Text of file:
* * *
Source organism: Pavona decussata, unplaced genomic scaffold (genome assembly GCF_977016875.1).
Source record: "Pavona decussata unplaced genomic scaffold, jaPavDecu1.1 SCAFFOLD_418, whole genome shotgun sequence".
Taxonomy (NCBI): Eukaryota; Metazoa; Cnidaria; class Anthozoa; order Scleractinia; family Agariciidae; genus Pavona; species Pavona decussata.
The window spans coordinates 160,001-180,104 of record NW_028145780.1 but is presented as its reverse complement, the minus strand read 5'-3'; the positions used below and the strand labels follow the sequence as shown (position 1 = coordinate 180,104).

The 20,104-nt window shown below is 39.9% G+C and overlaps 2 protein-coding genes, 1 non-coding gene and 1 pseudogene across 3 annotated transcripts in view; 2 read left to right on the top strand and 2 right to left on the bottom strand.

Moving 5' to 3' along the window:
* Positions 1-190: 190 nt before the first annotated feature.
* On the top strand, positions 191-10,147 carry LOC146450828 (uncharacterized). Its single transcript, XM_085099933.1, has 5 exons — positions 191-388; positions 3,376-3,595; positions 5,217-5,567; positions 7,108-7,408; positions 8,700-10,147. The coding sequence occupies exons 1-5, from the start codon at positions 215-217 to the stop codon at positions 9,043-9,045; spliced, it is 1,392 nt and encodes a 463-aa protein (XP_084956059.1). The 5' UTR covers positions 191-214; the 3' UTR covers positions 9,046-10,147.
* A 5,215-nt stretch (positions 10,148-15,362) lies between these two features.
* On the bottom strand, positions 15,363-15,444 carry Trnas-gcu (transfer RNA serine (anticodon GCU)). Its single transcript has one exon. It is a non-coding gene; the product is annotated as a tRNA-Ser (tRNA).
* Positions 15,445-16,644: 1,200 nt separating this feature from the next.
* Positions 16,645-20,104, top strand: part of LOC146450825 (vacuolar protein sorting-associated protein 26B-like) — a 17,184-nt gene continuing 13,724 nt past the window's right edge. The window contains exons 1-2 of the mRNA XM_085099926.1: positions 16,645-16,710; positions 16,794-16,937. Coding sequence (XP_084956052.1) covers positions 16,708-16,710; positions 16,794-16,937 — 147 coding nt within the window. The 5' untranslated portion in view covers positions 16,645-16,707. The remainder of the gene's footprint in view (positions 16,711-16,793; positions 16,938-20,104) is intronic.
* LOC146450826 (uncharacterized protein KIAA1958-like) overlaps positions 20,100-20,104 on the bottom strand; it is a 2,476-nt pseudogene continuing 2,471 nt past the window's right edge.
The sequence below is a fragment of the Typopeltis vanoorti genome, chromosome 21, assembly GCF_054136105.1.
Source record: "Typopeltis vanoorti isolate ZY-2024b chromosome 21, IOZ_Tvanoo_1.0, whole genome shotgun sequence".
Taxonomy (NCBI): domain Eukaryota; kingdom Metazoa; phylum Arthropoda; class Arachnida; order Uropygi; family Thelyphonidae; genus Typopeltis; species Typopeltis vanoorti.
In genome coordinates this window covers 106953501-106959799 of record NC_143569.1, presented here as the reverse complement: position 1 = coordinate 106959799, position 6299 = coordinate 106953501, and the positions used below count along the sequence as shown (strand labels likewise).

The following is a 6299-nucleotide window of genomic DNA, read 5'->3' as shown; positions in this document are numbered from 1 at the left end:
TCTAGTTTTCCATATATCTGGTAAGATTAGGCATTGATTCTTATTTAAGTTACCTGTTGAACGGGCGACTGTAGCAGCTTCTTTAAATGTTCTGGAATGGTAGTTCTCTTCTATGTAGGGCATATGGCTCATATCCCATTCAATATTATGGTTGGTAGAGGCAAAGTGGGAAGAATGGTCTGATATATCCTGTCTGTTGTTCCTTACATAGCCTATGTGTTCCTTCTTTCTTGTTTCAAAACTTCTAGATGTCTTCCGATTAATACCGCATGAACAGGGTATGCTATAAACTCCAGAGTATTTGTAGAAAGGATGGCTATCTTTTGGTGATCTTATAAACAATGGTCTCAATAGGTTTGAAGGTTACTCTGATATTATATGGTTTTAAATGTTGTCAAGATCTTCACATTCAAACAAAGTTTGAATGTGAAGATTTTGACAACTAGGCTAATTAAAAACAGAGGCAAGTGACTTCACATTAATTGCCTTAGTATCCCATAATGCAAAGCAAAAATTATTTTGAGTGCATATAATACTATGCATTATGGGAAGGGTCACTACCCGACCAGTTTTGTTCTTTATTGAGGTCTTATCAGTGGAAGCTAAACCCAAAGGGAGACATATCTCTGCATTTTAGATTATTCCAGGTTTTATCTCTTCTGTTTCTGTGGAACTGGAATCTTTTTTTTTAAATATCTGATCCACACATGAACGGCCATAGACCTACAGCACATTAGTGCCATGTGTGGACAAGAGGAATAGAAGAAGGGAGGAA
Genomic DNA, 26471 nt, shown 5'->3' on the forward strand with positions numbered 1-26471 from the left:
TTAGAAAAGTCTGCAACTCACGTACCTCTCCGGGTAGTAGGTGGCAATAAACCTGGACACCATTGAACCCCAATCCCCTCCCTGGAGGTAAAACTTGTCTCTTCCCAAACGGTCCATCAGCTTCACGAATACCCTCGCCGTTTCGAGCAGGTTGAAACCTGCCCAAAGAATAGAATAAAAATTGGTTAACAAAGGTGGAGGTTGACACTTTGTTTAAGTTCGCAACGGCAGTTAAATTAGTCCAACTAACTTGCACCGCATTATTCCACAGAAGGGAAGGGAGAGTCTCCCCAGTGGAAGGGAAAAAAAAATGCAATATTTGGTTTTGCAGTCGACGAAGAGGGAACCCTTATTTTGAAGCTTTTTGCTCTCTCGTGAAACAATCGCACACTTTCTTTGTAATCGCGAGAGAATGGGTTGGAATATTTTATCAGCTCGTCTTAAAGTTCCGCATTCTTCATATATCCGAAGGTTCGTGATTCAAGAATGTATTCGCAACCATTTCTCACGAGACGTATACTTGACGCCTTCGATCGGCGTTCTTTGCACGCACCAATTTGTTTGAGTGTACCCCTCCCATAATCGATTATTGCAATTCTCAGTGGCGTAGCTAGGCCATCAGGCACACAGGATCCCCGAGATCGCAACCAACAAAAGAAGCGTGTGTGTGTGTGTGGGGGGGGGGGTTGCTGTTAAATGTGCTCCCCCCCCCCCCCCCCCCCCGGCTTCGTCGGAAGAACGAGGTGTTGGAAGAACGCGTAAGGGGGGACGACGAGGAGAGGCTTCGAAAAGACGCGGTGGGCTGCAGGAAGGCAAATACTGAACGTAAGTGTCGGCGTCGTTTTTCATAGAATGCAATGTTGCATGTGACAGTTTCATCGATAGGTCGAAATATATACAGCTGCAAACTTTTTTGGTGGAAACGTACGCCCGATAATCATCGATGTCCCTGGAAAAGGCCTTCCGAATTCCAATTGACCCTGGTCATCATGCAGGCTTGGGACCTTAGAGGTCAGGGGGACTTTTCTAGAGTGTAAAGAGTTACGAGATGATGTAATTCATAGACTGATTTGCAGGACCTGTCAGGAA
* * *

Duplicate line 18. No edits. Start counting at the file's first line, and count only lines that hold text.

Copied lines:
The following is a 6299-nucleotide window of genomic DNA, read 5'->3' as shown; positions in this document are numbered from 1 at the left end: